There are three parts to the pizza: The sauce, the dough, and the toppings. Put a little music on and get ready to dance between the mixer, the rolling pin, and the stove.
Step 1: Sauce
2 cloves of garlic, minced
1 tbl. olive oil
1 - 15 oz. can of Contadina tomato sauce
1/4 cup water
1/4 cup dry red wine
Freshly ground black pepper
Open the can of tomato sauce and have it close by. Brown the garlic in the olive oil, but not too much. Quick! Grab the tomato sauce and pour it in, then rinse out the can with the water and the wine, adding each to the sauce. Add oregano, chile powder, cumin, and pepper to taste. You can leave out the chile powder and cumin if you want, but you will no longer have Mexican Pizza. Cover the pan with a splatter guard, bring to a boil, reduce to a simmer.
Step 2: The dough
While the sauce is simmering and reducing, make the dough. Please note that while this is a yeast dough, you don't really give it time to rise. Don't worry, it will turn out just fine.
1 tbl. dry yeast
Tiny, tiny pinch of sugar
1/4 cup warm water
1 cup warm water
2 tbl. olive oil
1 tbl. sugar
1 tsp. salt
3 cups flour
Dissolve the yeast and the tiny pinch of sugar in the 1/4 cup of water. Set aside, but not too far from the action. (Once I set mine somewhere safe and forgot to add it to the dough. The resulting pizza had the texture of a giant cracker and we couldn't figure out what went wrong until I found the yeast mixture later when I was doing the dishes).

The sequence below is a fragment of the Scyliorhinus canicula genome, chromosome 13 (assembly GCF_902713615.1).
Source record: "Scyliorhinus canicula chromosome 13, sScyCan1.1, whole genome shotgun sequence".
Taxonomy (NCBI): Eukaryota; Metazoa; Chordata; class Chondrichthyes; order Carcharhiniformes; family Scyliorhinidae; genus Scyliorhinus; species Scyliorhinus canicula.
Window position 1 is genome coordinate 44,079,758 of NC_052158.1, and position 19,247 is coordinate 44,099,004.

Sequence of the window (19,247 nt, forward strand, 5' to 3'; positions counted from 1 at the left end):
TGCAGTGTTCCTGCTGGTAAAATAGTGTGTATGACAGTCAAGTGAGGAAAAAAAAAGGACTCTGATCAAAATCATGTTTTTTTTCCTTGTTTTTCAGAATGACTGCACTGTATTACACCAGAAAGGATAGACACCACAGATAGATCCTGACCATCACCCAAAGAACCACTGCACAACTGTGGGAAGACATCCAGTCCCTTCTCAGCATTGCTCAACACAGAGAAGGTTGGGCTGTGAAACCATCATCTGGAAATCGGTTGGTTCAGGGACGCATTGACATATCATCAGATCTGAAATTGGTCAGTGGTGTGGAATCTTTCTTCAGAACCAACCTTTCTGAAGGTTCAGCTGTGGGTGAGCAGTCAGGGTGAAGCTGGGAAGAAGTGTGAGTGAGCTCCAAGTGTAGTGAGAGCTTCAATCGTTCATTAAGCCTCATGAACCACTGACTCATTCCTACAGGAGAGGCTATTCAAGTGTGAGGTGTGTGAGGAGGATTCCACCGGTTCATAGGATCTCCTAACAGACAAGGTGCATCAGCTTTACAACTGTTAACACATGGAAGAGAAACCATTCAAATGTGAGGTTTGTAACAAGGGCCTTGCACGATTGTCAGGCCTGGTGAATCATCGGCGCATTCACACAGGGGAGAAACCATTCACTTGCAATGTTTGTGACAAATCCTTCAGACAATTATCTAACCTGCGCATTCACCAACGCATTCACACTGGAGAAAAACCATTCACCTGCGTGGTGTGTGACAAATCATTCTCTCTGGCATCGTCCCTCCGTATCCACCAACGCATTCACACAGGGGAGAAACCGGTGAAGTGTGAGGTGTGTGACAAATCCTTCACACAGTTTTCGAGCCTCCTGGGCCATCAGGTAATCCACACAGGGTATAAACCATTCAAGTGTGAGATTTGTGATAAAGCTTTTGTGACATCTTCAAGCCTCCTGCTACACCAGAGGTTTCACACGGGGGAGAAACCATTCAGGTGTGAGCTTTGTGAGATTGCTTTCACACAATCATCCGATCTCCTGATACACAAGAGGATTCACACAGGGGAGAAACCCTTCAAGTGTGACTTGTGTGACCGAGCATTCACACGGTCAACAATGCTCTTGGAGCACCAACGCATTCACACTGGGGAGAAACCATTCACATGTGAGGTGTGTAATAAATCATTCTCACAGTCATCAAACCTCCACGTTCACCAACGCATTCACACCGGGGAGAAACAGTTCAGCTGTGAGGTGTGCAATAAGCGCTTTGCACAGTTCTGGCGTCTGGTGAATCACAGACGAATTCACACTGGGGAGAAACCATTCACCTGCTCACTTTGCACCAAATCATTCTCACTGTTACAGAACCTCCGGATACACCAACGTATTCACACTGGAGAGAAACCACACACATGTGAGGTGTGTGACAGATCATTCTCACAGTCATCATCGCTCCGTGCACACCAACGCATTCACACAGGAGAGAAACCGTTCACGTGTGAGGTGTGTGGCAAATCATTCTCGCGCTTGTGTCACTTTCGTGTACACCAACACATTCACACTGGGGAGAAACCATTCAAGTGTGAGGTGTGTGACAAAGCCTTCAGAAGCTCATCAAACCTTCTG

Mix the cup of warm water with the olive oil, sugar, salt, and about half the flour in the bowl of your stand mixer. Add the yeast mixture. Beat well for a couple of minutes. Slowly add the remaining flour with the mixer on slow speed, using the dough hook.
Turn the dough out onto a floured surface and knead until smooth. Cover with a clean towel and let the dough rest while you turn your attention to step 3. First, though, swing by the stove and give the sauce a stir.
Step 3: The Toppings
I'm certainly not going to tell you what to put on your pizza; you are the best judge of that. I would highly recommend lots of Monterey Jack cheese for this particular pizza, but the choice is up to you. We have even used Cheddar when we had nothing else around and it was perfectly good.
We often used browned and seasoned ground beef (seasoned with more chile powder, cumin, pepper, and a bit of salt), but sometimes we use anchovies instead, which is probably why you won't be taking my advice about toppings.
Step 4: Assemble and Bake
By this time, your sauce has probably reduced by about one third. Divide the dough in half and roll each half out to fit your round pizza pans, which you have sprayed with non-stick cooking spray (Pam, or a generic equivalent). Before we had round pizza pans we used cookie sheets and no one minded that our pizzas were rectangular.
Begin preheating the oven to 450. It should just about come up to temperature by the time you have the pizzas assembled.
Place the dough on each pan. Spread it with a bit of olive oil--just enough to give it a nice sheen. Spoon some of the sauce onto the dough and spread it around. Top with your choice of toppings, and then with grated cheese.
Lately, we have taken to sprinkling our pizza with a pizza seasoning mixture that we make out of oregano, marjoram, basil, crushed red pepper, and garlic powder, all ground up together in a mortar and pestle and stored in a little shaker jar. Sprinkle this on just before the pizza goes into the oven.
Bake the pizzas at 450 for 18 minutes. Your oven may be different, so I would advise checking for doneness at around 15 minutes. The crust should be a little brown underneath and the pizza should be firm (not limp) when you lift the edge with a spatula.